He is best known for his dubious role in the Vietnam War and also, now, through the movie The Fog of War. But McNamara also had a huge influence on the economics profession, most of all through his 13-year presidency at the World Bank. He focused the Bank on poverty reduction, he brought Communist China into the Bank, he introduced the practice of five-year lending plans, he significantly increased the Bank's budget, he grew staff from 1600 to 5700, he favored sector-specific research, he raised money from OPEC, he strongly encouraged "scientific project evaluation," and he started a largely successful program to combat "river blindness"; the latter may have been his life's achievement. The Bank as a large, modern technocracy — for better or worse — dates largely from his tenure.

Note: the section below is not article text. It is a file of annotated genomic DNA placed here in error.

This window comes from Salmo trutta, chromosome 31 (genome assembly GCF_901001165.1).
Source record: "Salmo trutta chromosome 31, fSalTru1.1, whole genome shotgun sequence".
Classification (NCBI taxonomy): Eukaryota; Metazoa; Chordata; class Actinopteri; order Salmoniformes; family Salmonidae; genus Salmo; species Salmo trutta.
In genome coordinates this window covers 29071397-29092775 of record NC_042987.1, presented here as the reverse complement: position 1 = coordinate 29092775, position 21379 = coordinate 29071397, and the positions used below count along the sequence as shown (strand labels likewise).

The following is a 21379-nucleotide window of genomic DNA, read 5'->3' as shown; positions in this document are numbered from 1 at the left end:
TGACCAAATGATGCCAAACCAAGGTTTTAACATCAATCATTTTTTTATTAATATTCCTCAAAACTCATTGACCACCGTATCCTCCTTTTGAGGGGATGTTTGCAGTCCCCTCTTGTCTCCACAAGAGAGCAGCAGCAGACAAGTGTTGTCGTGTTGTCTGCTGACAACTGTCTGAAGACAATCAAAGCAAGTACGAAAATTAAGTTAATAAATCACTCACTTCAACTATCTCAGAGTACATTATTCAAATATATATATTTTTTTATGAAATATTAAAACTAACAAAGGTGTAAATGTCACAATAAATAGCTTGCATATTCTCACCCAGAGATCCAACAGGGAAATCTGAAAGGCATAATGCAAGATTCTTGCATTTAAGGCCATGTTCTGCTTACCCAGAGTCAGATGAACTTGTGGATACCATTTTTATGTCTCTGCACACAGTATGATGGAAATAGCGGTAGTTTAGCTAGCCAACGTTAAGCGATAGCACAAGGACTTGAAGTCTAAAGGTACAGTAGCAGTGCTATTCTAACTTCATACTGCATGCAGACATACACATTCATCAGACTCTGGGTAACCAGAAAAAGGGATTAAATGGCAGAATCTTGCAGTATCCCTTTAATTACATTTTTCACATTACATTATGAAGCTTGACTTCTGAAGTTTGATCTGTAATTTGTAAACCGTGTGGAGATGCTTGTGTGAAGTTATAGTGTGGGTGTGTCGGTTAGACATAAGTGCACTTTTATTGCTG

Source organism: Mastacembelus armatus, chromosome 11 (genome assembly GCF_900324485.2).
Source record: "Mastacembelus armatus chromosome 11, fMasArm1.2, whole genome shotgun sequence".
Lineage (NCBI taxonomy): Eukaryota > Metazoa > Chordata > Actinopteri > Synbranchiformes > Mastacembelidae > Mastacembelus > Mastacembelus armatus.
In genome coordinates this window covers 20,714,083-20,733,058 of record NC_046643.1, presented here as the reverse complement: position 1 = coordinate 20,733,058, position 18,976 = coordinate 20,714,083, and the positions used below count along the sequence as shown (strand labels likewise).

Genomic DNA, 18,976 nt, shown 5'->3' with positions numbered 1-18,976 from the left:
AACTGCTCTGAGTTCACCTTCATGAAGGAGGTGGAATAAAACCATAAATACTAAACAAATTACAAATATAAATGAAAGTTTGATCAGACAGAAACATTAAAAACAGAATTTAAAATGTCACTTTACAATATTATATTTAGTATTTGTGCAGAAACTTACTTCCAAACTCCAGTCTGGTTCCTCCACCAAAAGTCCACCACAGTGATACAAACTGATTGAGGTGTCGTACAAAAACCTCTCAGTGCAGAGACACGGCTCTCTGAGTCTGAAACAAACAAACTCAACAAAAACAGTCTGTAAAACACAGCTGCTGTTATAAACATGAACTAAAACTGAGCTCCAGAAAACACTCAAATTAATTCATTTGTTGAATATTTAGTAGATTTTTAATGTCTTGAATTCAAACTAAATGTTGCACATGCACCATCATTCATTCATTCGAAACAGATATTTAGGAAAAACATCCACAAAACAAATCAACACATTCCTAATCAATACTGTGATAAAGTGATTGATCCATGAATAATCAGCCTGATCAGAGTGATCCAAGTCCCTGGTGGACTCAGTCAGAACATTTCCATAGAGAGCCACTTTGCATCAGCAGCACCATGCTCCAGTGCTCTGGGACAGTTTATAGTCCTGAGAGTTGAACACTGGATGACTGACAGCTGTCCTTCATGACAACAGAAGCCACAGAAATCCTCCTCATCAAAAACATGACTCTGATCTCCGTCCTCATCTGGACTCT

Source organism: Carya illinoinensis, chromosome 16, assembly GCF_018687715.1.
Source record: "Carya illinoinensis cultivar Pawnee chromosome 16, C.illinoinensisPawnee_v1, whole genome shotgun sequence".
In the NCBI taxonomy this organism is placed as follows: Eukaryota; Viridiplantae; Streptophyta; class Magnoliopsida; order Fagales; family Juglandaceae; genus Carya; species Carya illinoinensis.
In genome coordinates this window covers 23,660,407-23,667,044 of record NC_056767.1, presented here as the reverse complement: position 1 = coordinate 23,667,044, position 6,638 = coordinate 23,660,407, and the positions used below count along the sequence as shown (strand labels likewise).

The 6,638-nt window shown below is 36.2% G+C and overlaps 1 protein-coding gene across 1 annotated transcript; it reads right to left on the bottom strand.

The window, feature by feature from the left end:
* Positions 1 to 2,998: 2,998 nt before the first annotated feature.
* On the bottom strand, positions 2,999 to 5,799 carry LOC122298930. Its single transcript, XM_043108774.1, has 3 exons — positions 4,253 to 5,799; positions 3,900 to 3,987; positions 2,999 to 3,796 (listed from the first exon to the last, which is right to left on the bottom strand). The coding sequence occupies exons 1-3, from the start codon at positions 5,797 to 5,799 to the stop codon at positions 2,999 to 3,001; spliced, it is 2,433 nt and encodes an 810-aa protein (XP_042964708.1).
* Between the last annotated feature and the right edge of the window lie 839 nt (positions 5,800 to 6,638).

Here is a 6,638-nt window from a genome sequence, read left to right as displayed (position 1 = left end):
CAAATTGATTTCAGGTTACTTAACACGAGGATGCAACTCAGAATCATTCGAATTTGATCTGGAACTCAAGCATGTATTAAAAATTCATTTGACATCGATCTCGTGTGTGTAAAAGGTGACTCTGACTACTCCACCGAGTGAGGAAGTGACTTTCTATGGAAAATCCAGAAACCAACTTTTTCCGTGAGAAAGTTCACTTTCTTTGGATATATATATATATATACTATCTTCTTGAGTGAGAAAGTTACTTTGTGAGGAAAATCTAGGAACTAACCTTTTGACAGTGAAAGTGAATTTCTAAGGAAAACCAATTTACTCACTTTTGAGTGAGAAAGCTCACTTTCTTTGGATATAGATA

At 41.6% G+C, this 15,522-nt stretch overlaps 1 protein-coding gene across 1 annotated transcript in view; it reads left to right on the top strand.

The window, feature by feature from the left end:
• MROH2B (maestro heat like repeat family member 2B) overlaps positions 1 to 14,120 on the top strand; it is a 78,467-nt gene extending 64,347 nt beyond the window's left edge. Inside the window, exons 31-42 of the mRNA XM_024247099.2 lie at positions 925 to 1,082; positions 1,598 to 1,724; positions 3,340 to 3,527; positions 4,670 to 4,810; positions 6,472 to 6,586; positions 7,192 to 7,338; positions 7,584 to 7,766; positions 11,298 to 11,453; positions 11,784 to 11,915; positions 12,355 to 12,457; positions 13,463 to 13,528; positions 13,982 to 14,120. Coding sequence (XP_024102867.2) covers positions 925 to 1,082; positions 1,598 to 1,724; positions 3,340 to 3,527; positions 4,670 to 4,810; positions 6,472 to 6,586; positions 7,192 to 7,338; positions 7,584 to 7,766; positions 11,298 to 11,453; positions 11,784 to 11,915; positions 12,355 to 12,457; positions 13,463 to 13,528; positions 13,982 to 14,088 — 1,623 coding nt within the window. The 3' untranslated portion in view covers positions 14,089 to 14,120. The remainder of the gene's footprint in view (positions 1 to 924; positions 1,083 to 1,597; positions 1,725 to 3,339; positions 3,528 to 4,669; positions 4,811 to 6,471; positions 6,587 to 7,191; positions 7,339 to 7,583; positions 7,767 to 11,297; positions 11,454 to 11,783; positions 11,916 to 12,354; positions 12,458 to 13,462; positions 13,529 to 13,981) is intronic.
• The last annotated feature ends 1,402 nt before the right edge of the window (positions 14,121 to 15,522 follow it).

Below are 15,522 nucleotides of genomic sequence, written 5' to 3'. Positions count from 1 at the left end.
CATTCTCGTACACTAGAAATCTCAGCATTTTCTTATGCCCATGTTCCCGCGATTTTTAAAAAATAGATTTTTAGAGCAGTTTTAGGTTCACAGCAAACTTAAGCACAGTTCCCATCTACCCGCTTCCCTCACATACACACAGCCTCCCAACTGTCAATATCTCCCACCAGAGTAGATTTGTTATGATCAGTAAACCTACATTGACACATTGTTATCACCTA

He probably shaped the Bank more than did any other single person. Here is one overview. The Bank, of course, continues to be a major employer of economists and a major influence on the theory and practice of development economics.
Addendum: Kevin Drum offers some interesting thoughts.